The following information is from Way’s Packet Directory 1848-1994 compiled by Frederick Way Jr. The SULTANA is vessel number 5216 in the directory.
SW p wh b. Cincinnati, Oh., 660 tons. 260×42 (39 ft. floor) x 7. Engines, 25′s – 8 ft. Four tubular boilers, quite a fad at the time, each 46″ by 18 ft., having twenty-four 5″ flues. Paddlewheels 34 ft. dia. working 11 ft. buckets. Built at the John Litherbury yard, and machinery by Moore and Richardson. Launched Jan. 3, 1863, in a double ceremony, the LUMINARY, – almost a duplicate, also being launched. Built for Capt. Pres Lodwick, well known on the Upper Mississippi for his NORTHERN BELLE and NORTHERN LIGHT (both see) and was designated for the New Orleans trade. Due to the uncertainties of war, she was entered int the trade Cincinnati-Wheeling on February 12, which she continued until mid-March. In charge of the office was W.H. Cropper, with Charles Matthews, second clerk. J.W. Keniston was chief engineer. She then loaded for Nashville under U.S. auspices. Joe Curtis looked up the old U.S. Custom files at Memphis for 1864 and she first appears downbound for New Orleans on January 25, Capt. Lodwick. She was sold at St. Louis in early March 1864 to a number of firms and citizens of that place, also her new skipper Capt. J. Cass Mason, and first clerk W.J. Gamboel. They ran her St. Louis-New Orleans. Capt. Mason, about 34, was born in Lynchburg, Va., and was brought to Missouri as a child. He boated on the A.B. CHAMBERS and lately had been clerk and master of ROWENA in the Memphis trade. First clerk Gamboel lived in Glasgow, Mo., and had been a steamboat agent at Kansas City. The Memphis Custom’s entries show that due to the war she was forced to return to St. Louis from that port until along in August when she apparently went on through. On Feb. 9, 1865, Capt. J. Cass Mason, she departed Memphis for New Orleans. She was back at Memphis February 26, and returned to New Orleans from there. On Apr. 26, 1865, she cleared Memphis upbound, Capt. Mason. A notation on the Custom record: “Burned and 1600 persons perished.”
The Customs clerk used an approximation. The life-loss afterwards was set at 1,547 lives, at least 1,100 of whom were U.S. soldiers mustered out and returning to Northern homes. A popular and widespread belief was that Confederate spies had secreted dynamite in the coal bunkers, but three of her boilers had exploded without any help from spies. True, she had been having boiler trouble at Vicksburg where the troops came aboard. Nathan Wintringer, chief engineer, later testified that one boiler had been repaired there to his satisfaction. Capt. Speed, U.S.A. ordered 1,886 troops aboard this SULTANA which legally was allowed 376 persons, including the crew. It was common talk there at Vicksburg that two other large steamers, PAULINE CARROLL and LADY GAY, both bid for portions of these troops but were turned down. Landings were made at Helena, Ark. (where a photographer took a picture of her with the soldiers aboard), and another at Memphis. The night leaving Memphis was described as black with a thunderstorm gathering. A few miles above that city, in the crossing at Paddy’s Hen and Chickens, the explosion torched a ruddy glare among the cottonwoods of Tennessee and Arkansas and a dull rumble shook the countryside. The storm broke at the same time.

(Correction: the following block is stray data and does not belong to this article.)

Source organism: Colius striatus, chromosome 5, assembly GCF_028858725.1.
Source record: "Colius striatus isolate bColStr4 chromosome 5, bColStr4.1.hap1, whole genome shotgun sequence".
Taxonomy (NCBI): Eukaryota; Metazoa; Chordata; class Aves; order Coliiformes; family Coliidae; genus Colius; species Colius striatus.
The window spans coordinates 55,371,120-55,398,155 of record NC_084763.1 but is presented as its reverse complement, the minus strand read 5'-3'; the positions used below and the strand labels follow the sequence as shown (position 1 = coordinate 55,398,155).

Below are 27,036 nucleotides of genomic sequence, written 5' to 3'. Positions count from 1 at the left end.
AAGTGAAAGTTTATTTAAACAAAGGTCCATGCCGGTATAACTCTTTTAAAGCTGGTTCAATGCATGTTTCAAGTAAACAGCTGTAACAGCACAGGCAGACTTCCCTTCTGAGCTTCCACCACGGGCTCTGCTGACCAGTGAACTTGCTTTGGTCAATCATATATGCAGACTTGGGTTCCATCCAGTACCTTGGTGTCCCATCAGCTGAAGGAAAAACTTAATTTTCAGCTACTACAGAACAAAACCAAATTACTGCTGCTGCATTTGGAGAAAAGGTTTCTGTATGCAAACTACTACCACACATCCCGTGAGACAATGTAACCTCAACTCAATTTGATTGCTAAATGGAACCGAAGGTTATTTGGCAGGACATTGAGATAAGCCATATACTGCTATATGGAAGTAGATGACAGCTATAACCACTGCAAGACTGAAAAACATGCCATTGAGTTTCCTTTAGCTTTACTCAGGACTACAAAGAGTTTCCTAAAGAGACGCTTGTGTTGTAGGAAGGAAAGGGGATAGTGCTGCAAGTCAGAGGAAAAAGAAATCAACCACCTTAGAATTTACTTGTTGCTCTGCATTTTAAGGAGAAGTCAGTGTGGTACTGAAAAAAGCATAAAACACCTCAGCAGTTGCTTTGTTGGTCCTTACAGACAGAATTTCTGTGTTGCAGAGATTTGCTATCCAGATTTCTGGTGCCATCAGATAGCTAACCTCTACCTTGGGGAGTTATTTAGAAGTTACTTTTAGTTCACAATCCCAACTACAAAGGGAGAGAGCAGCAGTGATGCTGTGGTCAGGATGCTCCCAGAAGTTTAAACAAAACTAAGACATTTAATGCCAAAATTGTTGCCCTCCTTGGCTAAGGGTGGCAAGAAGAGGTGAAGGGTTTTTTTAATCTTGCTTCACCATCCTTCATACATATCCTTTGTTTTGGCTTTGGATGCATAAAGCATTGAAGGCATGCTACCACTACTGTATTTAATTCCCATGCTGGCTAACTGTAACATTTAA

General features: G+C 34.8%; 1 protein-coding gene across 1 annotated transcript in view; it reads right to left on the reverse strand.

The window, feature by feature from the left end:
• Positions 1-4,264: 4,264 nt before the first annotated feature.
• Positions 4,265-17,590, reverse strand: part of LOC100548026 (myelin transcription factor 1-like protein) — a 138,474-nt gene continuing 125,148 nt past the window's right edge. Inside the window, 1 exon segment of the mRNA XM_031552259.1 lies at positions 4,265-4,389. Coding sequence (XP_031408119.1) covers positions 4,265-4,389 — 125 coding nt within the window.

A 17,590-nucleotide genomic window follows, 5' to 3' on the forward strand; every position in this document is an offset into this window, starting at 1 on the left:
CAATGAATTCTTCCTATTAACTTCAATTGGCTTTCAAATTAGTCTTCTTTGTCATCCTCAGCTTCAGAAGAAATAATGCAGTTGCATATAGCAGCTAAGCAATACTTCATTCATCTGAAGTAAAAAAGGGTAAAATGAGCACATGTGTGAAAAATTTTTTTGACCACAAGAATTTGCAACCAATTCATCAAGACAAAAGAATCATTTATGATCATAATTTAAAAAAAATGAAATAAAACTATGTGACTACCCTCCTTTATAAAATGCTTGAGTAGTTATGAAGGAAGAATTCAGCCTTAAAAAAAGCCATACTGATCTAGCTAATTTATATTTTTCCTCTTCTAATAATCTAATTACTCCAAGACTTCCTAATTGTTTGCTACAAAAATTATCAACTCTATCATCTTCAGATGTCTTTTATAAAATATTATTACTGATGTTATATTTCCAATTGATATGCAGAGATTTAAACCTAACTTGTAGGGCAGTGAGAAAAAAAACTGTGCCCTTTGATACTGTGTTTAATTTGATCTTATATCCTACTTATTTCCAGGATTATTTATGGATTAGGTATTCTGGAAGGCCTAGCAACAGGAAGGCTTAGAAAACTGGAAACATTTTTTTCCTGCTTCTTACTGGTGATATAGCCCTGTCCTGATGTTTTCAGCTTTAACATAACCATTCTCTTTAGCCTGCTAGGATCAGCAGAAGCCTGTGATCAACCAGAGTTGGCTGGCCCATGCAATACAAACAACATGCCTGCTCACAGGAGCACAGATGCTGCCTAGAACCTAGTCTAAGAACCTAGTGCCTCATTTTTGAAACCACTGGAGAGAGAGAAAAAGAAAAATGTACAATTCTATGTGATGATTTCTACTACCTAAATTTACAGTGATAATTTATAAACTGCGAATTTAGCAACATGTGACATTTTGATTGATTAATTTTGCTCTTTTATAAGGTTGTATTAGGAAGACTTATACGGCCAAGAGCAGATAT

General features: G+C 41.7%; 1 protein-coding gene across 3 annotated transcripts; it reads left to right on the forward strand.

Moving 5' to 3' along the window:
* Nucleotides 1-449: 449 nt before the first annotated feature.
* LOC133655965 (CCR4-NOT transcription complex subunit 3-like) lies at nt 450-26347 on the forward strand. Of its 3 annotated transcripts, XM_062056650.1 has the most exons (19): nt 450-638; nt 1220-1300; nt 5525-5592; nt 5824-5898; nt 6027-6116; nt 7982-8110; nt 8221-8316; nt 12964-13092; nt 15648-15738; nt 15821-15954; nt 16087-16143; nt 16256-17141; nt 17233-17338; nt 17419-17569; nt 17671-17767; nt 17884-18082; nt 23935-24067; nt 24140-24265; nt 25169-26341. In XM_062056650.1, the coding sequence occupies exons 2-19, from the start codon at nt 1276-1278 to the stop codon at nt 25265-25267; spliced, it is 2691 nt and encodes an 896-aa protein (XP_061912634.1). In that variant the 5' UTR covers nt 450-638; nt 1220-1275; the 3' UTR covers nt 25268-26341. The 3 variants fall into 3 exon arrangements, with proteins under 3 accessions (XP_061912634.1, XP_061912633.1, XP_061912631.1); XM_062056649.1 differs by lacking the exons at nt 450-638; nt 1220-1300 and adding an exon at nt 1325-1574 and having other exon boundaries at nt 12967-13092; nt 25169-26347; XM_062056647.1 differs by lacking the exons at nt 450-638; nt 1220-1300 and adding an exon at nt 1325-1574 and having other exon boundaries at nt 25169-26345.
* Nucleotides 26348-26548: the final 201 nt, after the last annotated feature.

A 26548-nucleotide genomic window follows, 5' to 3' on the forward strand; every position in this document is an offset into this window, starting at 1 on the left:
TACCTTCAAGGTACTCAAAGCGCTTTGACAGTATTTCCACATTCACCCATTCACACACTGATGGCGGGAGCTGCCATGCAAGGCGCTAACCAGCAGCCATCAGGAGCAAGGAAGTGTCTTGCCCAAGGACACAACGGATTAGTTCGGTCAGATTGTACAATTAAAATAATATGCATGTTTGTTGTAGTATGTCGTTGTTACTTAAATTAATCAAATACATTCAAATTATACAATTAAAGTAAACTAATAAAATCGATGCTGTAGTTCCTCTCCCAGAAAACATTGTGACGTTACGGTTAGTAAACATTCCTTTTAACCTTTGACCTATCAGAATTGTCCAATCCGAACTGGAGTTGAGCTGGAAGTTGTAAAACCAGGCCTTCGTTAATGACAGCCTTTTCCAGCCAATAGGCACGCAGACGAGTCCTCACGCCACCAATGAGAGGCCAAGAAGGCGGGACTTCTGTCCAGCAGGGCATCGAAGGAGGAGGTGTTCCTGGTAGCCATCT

On the downbound trip to New Orleans, the last she made, the SULTANA carried the shocking news of the assassination of Abraham Lincoln to towns and hamlets cut off from all communication save what arrived by river. Now as she returned the nation’s newspapers were loaded with columns of excitement: J. Wilkes Booth had been located and killed; Lee had surrendered; the President was dead. A country geared to appalling losses took the SULTANA disaster with seeming indifference. The explosion happened early morning Apr. 27, 1865.
See S&D Reflector, issue June 1965, pages 10-12; also September 1965, page 12.
[Source: Way, Frederick Jr., Way's packet directory, 1848-1994: passenger steamboats of the Mississippi River system since the advent of photography in mid-continent America, Ohio University, Athens, Ohio., 1994, p. 436.]
The SULTANA was built at the John Litherbury Shipyard in Cincinnati, Ohio.
According to Bill Judd on www.steamboats.org, “The Litherbury yard was on Eastern Ave. (now Riverside Drive) just about where the big crane is located at Cincinnati Barge & Rail terminal, what we old timers refer to as Sheet Metal. The Verdin Bell Co. plant is also close by. That would be in the 3000 block of Riverside Drive. The 131 3rd. address was the Litherbury residence. The Weeks shipyard was just downstream from Litherbury’s and John Litherbury was married to a Weeks daughter. One reason researchers have a rough time in this area is because it was known as Fulton and not in the Cincinnati Corporation until about the 1860′s.”
The 1860 Cincinnati City Directory lists John Litherbury at 165 E. Third Street.
The same directory also lists the following:
Barker, Hart & Cook 44 Pub. Landing
Isham & Fisher 47 Pub. Landing
Athearn & Hibbard 5 E. Front
Bennet, A. 14 Landing
Brown, H.W. & Co. 25 E. Front
Cox & Fulton 7 E. Front
Cunningham & Heron 22 W. Front
Irwin & Co. 22 Broadway
Johnston, Geo. L & Co. 29 W. Front
M’Burnie Theoph., 3 E. Front
Paul & Murdock 13 Water
Ross & Co. 33 Sycamore
Schram, A.D., 23 Walnut
Sherlock, Thomas 20 Broadway
Hambleton, S.T. & Co. 1215 E. Front
Horsley & Ehler 248 W. Front
Johnson, Morton & Co. 585 Front
Custom House Building
Guthrie, James V. 422 W. 6th
Haldeman, Thos. J. 57 E. 4th
Barker, Hart & Cook 44 Public Landing
Cullen, James 46 Public Landing
Isham & Fisher 47 Public Landing
Witte, Ferdinand 17 E. Front
The 1863 Cincinnati City Directory lists: Litherbury, John, saw mill, s.s. E. Front e. of Willow, b. 131 E. Third